Ligand Binding Kinetic Studies on the Hybrid Hemoglobin α(Human):β(Carp): A Hemoglobin with Mixed Conformations and Sequential Conformational Changes

Lawrence J Parkhurst, Dixie J. Goss

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Abstract

Oxygen and CO ligand binding kinetics have been studied for the hybrid hemoglobin (Hb) a(human):β(carp), hybrid II. Valency and half-saturated hybrids were used to aid in the assignment of the conformations of both chains. In hybrid II, an intermediate S state occurs, in which one chain has R- and the other T-state properties. In HbCO at pH 6 (plus 1 mM inositol hexaphosphate), the human α-chain is R state and the carp β-chain is T state. We have no evidence at this pH that the carp β-chain ever assumes the R conformation. At pH 6, the human α-chain shows human Hb R-state kinetics at low fractional photolysis and T-state rates for CO ligation by stopped flow. At pH 7, the human-chain R-state rate slows toward a carp hemoglobin rate. The carp β-chains, on the other hand, react 50% more rapidly in the liganded conformation than in carp hemoglobin, and while the human α-chains are in the R state, the two β-chains appear to function as a cooperative dimer. In this hemoglobin, the chains appear to be somewhat decoupled near pH 7, allowing a sequential conformational change from the R state in which the β-chains first assume T-state properties, followed by the α-chains. The rate of the R-T conformational change for the carp β-chains is at least 300 times greater than that for the human α-chains. At pH 9, the R → T conformational transition rate is at least 200 times slower than that for human hemoglobin. The carp β-chain R state at this pH reacts twice as rapidly with CO as in carp hemoglobin. Diagrams are presented showing all conformations supported by kinetic evidence. The ligand kinetics in the hybrid suggest that in carp hemoglobin, the β-chains prevent the carp /3-chains from assuming full R-state properties and are themselves biased toward the T conformation. The marked tendency of the carp /3-chains to assume the T state lends strong support to the model that assigns a central role to the /3-chain in the Root effect [Perutz, M. F., & Brunori, M. (1982) Nature (London) 299, 421-426], From the data at hand, however, it does not appear possible to assign a definite number of Bohr protons to the four individual chains in carp and human hemoglobins.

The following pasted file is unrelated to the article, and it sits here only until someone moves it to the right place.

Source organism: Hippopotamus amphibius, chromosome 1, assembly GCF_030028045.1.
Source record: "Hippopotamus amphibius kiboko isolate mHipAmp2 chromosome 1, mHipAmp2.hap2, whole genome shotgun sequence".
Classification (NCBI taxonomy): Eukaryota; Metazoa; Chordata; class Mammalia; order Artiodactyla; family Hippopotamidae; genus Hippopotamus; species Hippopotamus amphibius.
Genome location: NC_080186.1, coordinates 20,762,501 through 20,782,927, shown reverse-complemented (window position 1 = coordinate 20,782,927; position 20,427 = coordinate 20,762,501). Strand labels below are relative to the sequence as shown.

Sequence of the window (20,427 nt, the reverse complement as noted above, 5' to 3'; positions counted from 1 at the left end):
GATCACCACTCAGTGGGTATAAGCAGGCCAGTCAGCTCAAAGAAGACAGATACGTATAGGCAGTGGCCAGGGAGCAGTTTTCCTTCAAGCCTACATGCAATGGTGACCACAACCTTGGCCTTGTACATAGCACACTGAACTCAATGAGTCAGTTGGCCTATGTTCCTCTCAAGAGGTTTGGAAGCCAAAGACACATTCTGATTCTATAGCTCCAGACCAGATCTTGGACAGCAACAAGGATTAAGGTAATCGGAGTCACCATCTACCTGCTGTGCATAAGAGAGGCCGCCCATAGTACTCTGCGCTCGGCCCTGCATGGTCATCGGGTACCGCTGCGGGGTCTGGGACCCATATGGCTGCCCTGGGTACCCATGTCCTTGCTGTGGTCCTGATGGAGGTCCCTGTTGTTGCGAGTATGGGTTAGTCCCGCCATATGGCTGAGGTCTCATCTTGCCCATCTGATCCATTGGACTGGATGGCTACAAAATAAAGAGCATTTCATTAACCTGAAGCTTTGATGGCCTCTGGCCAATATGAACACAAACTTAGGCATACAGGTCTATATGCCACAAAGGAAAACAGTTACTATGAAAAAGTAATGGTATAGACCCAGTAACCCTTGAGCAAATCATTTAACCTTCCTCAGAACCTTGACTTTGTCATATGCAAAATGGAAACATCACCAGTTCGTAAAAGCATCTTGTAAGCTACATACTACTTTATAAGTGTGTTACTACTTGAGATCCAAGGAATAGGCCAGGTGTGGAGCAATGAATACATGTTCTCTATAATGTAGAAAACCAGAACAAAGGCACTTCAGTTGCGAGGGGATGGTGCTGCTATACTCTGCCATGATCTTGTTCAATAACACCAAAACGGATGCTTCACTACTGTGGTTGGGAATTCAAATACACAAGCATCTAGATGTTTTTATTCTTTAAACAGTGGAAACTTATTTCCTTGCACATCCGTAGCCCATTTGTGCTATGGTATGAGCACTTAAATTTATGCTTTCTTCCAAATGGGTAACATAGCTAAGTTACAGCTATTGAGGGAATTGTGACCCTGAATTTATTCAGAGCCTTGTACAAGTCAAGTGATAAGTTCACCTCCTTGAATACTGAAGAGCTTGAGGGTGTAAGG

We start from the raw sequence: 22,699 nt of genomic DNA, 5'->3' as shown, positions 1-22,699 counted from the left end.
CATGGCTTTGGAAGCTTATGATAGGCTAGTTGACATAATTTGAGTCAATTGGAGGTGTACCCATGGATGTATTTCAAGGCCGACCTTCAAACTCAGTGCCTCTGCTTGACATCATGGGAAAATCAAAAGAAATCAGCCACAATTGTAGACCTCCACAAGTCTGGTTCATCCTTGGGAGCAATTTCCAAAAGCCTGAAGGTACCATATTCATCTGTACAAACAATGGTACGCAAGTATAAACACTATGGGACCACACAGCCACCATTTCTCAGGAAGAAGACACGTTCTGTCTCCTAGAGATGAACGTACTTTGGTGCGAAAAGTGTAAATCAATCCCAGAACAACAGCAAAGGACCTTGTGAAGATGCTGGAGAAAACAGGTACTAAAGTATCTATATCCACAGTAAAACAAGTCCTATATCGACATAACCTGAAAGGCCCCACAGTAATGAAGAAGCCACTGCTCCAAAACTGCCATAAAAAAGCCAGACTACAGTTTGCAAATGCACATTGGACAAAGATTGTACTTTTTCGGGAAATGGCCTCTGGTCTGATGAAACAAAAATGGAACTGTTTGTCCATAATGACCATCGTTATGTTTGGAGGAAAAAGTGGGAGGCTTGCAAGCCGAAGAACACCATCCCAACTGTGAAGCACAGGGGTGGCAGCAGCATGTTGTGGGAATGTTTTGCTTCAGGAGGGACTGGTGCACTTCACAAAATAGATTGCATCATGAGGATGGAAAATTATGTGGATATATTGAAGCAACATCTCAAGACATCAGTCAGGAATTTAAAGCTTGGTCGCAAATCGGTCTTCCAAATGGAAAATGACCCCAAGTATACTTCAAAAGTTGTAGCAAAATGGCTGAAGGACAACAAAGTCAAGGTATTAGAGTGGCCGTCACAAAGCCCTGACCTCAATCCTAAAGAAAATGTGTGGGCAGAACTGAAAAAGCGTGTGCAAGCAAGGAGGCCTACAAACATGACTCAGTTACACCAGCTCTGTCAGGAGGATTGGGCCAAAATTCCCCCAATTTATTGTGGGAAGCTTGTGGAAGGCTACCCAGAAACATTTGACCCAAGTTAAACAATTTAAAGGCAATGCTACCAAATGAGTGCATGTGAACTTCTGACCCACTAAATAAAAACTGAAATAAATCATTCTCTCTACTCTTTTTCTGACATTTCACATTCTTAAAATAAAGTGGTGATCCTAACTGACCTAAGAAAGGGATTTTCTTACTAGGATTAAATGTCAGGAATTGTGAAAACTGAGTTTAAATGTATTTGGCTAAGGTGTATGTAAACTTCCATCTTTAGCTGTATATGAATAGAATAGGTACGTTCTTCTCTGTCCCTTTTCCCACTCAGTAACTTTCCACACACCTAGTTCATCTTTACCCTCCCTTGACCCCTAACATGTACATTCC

Original languageEnglish (US)
Pages (from-to)2180-2186
Number of pages7
JournalBiochemistry
Volume23
Issue number10
DOIs
StatePublished - May 1984

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Carps
Conformations
Hemoglobins
Ligands
Kinetics
Carbon Monoxide
Phytic Acid
hybrid hemoglobins
Photolysis
Dimers
Protons
Oxygen
Ligation
Hand

ASJC Scopus subject areas

  • Biochemistry

Cite this

@article{391c4e801a4045e59c692311a1d25df9,
title = "Ligand Binding Kinetic Studies on the Hybrid Hemoglobin α(Human):β(Carp): A Hemoglobin with Mixed Conformations and Sequential Conformational Changes",
abstract = "Oxygen and CO ligand binding kinetics have been studied for the hybrid hemoglobin (Hb) a(human):β(carp), hybrid II. Valency and half-saturated hybrids were used to aid in the assignment of the conformations of both chains. In hybrid II, an intermediate S state occurs, in which one chain has R- and the other T-state properties. In HbCO at pH 6 (plus 1 mM inositol hexaphosphate), the human α-chain is R state and the carp β-chain is T state. We have no evidence at this pH that the carp β-chain ever assumes the R conformation. At pH 6, the human α-chain shows human Hb R-state kinetics at low fractional photolysis and T-state rates for CO ligation by stopped flow. At pH 7, the human-chain R-state rate slows toward a carp hemoglobin rate. The carp β-chains, on the other hand, react 50{\%} more rapidly in the liganded conformation than in carp hemoglobin, and while the human α-chains are in the R state, the two β-chains appear to function as a cooperative dimer. In this hemoglobin, the chains appear to be somewhat decoupled near pH 7, allowing a sequential conformational change from the R state in which the β-chains first assume T-state properties, followed by the α-chains. The rate of the R-T conformational change for the carp β-chains is at least 300 times greater than that for the human α-chains. At pH 9, the R → T conformational transition rate is at least 200 times slower than that for human hemoglobin. The carp β-chain R state at this pH reacts twice as rapidly with CO as in carp hemoglobin. Diagrams are presented showing all conformations supported by kinetic evidence. The ligand kinetics in the hybrid suggest that in carp hemoglobin, the β-chains prevent the carp /3-chains from assuming full R-state properties and are themselves biased toward the T conformation. The marked tendency of the carp /3-chains to assume the T state lends strong support to the model that assigns a central role to the /3-chain in the Root effect [Perutz, M. F., & Brunori, M. (1982) Nature (London) 299, 421-426], From the data at hand, however, it does not appear possible to assign a definite number of Bohr protons to the four individual chains in carp and human hemoglobins.",